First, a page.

Definitely. Very little was planned. I had the opening scene, and I knew Rena and Wolfie would cross paths. I figured out a good amount of stuff in the first draft, but way more in later drafts. Richie and Enzio weren’t POV characters until the third or fourth draft. Lucia was originally much younger. There were also other characters who got cut out.

The way Wolfstein looks after the various women who come crashing into her life made me think of my favourite Woody Allen film, Broadway Danny Rose, another Screwball Noir. I love the last scene where he's serving Thanksgiving dinners to his acts in his pokey little apartment. Do you see your characters as forming this kind of surrogate family?
Also my favourite film of his. I do. But I think it took me a little while to realize that. The last ninety pages or so was added after I finished what I thought was the final draft—I realized that the last movement had to be about the forming of this sort of family.

Rena's interesting. I'm a little bit ambivalent about her braining Enzio with an ashtray at the start, but that might be because I thought Enzio was such a funny (and pathetic) character. The ashtray seemed harsh. There's also her lifetime of denial and hypocrisy over being married to 'Gentle' Vic. How do you see her?
She’s hard, complicated. I like, ultimately, that she’s not that likable. She’s detached. She’s lived for other people. She doesn’t even like music. She’s got a martyr complex. And, yet, I think she’s the heart of the book. I often wonder what she’s up to these days; I think this was the beginning of things getting really good for her. 

The book is dedicated to your grandparents, who you hope ‘would get a kick out of it’. What kind of people were they?
They were my favourite people in the world. My grandfather was a complainer and a genius fix-it-all guy. He gave everyone nicknames. He was a mechanic at a Chevy shop and used to drive a coffee truck. He liked B-movies, Benny Hill, Mr. Bean, and Mr. Rogers. My grandmother was the kindest and sweetest person. I loved watching movies and playing cards with her. She was a great cook and just had the brightest personality you could imagine. She had a killer smile. Every friend I brought home fell in love with her.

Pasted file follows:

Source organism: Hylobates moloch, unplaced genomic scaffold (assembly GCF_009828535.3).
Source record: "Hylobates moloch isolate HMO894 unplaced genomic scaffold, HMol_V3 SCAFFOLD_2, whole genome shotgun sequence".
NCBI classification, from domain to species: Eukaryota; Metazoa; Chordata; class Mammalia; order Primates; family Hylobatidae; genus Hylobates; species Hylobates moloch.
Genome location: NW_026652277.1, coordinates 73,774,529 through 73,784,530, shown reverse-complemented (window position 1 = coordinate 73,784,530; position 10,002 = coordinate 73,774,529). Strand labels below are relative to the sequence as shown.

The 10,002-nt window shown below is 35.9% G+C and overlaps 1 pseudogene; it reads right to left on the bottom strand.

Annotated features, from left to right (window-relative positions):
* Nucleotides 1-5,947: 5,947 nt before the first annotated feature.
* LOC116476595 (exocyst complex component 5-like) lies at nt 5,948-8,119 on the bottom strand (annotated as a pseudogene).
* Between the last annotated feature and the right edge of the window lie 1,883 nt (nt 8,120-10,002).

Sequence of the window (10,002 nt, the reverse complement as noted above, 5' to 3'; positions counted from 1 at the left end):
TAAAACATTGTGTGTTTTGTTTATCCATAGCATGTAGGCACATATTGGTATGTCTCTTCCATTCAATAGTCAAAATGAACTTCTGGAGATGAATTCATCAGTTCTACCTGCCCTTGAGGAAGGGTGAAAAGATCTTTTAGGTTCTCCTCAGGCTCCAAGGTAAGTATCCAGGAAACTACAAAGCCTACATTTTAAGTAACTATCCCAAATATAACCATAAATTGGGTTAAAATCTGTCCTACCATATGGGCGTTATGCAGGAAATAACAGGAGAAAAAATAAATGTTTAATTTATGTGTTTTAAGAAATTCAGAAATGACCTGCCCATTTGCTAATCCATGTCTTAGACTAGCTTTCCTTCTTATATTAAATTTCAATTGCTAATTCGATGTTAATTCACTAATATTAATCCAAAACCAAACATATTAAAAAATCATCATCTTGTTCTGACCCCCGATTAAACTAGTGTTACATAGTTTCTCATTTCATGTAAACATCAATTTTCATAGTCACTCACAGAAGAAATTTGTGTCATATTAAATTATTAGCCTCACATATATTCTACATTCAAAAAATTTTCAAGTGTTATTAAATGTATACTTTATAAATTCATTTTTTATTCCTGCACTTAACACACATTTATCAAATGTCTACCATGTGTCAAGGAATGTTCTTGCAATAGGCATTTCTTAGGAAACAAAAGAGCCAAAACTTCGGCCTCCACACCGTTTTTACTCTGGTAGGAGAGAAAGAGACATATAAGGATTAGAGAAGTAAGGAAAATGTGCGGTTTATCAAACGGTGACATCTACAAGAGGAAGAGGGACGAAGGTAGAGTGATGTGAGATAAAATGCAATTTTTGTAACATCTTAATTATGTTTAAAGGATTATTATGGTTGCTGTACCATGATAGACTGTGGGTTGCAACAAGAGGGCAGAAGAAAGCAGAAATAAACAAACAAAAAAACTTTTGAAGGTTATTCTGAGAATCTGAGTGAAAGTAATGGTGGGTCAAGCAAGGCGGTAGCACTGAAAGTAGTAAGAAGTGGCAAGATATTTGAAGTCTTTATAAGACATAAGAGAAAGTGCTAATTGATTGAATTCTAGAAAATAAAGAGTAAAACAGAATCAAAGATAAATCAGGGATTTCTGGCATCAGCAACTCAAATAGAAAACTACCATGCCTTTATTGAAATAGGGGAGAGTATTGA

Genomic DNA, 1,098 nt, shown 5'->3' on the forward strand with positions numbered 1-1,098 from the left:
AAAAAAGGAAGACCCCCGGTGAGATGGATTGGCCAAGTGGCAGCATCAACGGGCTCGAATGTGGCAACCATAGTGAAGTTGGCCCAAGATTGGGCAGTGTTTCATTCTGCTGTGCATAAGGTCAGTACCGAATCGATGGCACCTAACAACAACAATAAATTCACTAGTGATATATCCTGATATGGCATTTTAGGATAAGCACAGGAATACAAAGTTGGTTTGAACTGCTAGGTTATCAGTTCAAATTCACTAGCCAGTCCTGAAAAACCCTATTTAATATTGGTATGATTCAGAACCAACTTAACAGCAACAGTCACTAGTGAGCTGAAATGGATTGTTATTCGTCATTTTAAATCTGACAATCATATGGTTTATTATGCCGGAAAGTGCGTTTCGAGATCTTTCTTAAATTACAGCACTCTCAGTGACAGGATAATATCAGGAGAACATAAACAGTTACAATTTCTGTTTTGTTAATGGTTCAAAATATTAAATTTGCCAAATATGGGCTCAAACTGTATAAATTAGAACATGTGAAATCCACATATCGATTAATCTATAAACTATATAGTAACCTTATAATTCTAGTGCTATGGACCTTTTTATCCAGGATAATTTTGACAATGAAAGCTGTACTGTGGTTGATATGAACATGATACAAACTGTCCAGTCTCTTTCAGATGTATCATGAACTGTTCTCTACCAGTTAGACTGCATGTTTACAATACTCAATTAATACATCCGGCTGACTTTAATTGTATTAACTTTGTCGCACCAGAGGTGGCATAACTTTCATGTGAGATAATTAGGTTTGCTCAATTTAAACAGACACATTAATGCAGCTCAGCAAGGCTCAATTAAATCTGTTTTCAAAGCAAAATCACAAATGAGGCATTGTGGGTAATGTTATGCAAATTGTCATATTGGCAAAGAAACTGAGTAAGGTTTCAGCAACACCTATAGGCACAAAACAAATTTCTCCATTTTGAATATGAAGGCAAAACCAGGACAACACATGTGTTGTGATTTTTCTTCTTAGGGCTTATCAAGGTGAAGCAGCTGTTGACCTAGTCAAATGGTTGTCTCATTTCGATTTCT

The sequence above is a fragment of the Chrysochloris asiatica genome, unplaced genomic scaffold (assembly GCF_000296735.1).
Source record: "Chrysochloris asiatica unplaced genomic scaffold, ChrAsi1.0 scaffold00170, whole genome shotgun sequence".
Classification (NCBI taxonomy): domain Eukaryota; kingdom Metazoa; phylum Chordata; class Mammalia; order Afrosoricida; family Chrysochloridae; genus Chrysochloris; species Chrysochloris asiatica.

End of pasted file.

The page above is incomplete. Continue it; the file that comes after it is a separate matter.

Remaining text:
What do you find the hardest challenge when writing novels? Are there parts of it that still drive you mad?
I guess the most frustrating thing is that I don’t necessarily know what the challenges are until they blindside me. Especially now that I’ve written a few, I feel like I go in with a little more confidence, but I’m always surprised when I get tangled in some net or other. There are definitely parts of the revision process that drive me mad. 

I stopped reading and cheered when The Shield got a shout out, a real overlooked classic from the Golden Age (a rival to The Sopranos, Deadwood, The Wire, I think). I’m not sure there’s much around right now that will rival those. I loved Rectify, but that’s ended. What’s exciting you at the moment on TV?
Totally agree. Not enough people talk about The Shield. Rectify is such a masterpiece—that’s definitely one of my favourites from this decade. Twin Peaks: The Return was just incredible, and I feel like it kind of ruined TV for me—I haven’t watched many shows since. I did love Russian Doll, and right now I’m a few episodes into Dead to Me with Linda Cardellini and Christina Applegate and enjoying the hell out of it. Barry is terrific—probably the only show I look forward to week-to-week. I’ve been rewatching Deadwood for the third or fourth time in preparation for the movie, and I’m blown away all over again. 

Finally, you seem entirely comfortable within the pulp/crime genre, which I love above all others. Do you have any desire to write outside it? If so, where might that lead?
I’m entirely comfortable being called a pulp/crime writer—that’s what I’ve always aspired to—but I don’t feel boxed in by it. I love stuff that isn’t afraid to go all over the place. Twin Peaks: The Return is a great example of that: it’s horror one minute, crime the next, with a little slapstick mixed in there and a whole big dose of the weird. I’ve written one novel (Everything is Broken, only published in France) that’s got no crime; it’s more of a character study. I love ’70s movies for that reason too—so many of my favourites feel tonally like crime movies, but they’re really just character sketches.

Thank you so much. It has been such an honour to chat with you. Two last things... Why is that book only published in France? And what's the mob nickname?!? I told you we'd come back to it...
Oh, absolutely! Thanks so much for doing this! Been damn great talking to you. My first book, Gravesend, was released with a small indie press in the US initially. A couple of years later, it came out in France, where it was chosen to be the 1,000th release in the Rivages/noir collection by François Guérif. So, before I had an agent or anything here, my second book—this short novel, Everything is Broken—was published only in France. It's finally coming out here this year, published in four installments in the Southwest Review.

As for a nickname, it's tough. The best ones—Bill the Butcher and Billy Balls—are taken. It's easier to do something with Billy, but I'm not a big fan of being called Billy since that's what my no-good old man went by. I feel like if I was in the mob, the guys would always be commenting on how down in the dumps I was, how goddamn pessimistic I was about everything, how I seemed like someone I loved had just kicked the bucket. So, how about we go with Bill the Bereaved.

Sorry to end on a downer! I'll catch up with you again on the next book. Hopefully you'll have cheered up by then.
Ha—not at all. I meant the Bill the Bereaved thing to be funny! Sounds good. Thanks again.